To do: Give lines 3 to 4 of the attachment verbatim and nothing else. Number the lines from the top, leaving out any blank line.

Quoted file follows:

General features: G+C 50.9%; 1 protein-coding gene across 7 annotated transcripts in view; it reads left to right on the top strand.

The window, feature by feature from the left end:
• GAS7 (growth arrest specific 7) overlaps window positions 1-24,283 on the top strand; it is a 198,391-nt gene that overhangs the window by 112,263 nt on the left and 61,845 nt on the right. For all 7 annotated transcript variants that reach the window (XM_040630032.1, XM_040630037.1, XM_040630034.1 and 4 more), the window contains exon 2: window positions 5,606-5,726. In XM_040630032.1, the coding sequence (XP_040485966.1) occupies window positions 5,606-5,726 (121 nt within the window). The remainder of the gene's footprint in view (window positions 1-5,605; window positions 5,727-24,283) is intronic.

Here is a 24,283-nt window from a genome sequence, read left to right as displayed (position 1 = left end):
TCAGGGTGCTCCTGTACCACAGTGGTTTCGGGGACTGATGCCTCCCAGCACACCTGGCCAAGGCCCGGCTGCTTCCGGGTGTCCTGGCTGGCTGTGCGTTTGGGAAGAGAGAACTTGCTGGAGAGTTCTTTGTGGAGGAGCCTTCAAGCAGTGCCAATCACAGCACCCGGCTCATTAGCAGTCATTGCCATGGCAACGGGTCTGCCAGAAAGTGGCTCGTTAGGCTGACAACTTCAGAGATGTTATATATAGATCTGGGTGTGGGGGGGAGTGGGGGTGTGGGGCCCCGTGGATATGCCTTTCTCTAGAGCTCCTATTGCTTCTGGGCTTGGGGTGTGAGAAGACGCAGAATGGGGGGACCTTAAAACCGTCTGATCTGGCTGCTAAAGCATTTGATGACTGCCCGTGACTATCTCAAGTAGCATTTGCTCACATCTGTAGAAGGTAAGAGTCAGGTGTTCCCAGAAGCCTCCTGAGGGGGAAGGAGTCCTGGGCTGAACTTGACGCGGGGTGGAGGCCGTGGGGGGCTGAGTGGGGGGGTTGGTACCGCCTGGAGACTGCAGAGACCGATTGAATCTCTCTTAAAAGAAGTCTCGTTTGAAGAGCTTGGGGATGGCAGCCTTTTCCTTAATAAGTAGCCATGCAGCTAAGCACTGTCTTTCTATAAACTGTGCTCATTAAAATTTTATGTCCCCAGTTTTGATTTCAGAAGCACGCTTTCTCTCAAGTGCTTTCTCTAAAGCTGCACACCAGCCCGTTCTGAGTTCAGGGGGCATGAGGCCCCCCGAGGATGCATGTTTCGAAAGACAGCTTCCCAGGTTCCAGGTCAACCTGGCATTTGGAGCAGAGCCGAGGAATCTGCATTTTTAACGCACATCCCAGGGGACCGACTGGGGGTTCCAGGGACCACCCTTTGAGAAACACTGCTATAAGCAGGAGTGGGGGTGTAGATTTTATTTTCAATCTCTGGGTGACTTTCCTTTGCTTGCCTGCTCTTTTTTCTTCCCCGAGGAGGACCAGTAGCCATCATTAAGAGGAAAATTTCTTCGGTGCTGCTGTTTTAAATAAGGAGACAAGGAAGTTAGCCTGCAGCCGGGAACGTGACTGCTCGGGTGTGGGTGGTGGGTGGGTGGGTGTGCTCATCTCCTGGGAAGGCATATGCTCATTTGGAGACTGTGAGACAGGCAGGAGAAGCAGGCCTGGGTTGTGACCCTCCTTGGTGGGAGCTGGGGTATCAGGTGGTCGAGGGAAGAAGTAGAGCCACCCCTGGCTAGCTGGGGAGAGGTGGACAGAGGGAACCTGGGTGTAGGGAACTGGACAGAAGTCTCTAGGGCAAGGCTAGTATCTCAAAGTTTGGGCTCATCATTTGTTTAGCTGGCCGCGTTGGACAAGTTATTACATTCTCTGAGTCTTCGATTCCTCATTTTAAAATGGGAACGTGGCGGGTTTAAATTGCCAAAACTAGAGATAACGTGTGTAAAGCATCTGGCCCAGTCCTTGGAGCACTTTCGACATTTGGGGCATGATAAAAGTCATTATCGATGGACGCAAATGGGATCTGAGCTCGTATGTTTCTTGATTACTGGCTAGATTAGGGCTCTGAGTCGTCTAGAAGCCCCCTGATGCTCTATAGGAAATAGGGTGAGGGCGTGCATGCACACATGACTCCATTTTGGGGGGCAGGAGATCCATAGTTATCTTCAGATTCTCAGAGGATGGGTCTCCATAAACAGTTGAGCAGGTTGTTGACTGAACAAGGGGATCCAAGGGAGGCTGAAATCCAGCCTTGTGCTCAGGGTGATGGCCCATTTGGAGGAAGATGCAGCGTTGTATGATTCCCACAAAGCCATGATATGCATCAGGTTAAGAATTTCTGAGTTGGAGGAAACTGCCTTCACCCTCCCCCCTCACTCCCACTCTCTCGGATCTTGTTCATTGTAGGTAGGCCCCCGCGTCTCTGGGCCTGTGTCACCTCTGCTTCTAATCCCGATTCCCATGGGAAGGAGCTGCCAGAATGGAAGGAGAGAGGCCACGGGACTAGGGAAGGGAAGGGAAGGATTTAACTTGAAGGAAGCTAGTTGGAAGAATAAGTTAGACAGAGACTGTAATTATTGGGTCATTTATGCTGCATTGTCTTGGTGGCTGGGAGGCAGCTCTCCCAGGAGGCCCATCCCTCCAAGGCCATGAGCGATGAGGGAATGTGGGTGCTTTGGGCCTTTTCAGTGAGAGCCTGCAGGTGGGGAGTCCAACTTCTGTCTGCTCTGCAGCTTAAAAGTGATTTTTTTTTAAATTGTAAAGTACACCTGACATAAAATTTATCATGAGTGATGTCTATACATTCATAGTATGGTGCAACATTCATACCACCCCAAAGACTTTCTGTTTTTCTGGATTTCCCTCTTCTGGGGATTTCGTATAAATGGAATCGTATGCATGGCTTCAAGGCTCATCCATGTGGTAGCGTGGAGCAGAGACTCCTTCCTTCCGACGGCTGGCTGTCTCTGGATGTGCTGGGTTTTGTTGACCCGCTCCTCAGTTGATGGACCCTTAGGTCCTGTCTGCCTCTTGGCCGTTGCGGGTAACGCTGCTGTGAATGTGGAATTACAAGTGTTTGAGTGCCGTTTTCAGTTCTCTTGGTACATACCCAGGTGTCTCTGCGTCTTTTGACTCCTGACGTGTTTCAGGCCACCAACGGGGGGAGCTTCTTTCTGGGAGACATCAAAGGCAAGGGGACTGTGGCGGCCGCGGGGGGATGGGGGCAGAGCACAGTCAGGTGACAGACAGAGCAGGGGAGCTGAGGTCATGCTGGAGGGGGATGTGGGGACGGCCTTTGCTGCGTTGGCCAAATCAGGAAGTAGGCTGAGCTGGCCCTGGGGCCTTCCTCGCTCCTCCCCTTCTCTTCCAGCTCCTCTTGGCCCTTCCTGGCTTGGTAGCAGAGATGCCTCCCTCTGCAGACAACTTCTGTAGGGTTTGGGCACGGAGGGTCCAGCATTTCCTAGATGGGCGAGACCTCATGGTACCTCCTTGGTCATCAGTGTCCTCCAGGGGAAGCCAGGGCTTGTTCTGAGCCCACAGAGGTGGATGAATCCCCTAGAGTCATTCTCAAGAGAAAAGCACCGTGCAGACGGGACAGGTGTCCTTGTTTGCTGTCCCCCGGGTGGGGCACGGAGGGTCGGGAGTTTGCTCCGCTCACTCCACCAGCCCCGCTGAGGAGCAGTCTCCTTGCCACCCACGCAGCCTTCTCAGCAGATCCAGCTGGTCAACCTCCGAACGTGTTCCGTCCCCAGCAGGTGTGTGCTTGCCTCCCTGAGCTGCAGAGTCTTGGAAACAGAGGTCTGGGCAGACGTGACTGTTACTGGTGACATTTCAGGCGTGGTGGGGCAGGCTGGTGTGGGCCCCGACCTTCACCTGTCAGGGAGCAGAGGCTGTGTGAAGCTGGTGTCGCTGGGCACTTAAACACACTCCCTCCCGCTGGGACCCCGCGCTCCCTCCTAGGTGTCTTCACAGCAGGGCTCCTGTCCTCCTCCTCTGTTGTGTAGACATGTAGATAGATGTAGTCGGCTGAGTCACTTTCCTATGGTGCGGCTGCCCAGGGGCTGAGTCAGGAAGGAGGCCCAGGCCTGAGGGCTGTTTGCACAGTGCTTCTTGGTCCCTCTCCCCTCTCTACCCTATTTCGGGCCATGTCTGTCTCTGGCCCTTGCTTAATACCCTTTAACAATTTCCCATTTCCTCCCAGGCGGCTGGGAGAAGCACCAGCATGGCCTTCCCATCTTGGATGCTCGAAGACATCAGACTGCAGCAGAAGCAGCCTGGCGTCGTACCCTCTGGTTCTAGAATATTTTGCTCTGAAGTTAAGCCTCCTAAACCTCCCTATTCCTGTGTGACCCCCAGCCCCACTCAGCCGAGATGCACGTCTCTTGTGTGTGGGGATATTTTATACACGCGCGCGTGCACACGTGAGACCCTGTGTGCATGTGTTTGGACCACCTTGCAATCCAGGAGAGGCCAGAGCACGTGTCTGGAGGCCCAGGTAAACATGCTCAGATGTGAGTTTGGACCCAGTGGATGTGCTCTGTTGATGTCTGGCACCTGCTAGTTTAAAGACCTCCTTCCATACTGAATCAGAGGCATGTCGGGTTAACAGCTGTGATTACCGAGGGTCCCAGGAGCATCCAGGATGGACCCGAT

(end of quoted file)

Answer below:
• GAS7 (growth arrest specific 7) overlaps window positions 1-24,283 on the top strand; it is a 198,391-nt gene that overhangs the window by 112,263 nt on the left and 61,845 nt on the right. For all 7 annotated transcript variants that reach the window (XM_040630032.1, XM_040630037.1, XM_040630034.1 and 4 more), the window contains exon 2: window positions 5,606-5,726. In XM_040630032.1, the coding sequence (XP_040485966.1) occupies window positions 5,606-5,726 (121 nt within the window). The remainder of the gene's footprint in view (window positions 1-5,605; window positions 5,727-24,283) is intronic.

Here is a 24,283-nt window from a genome sequence, read left to right as displayed (position 1 = left end):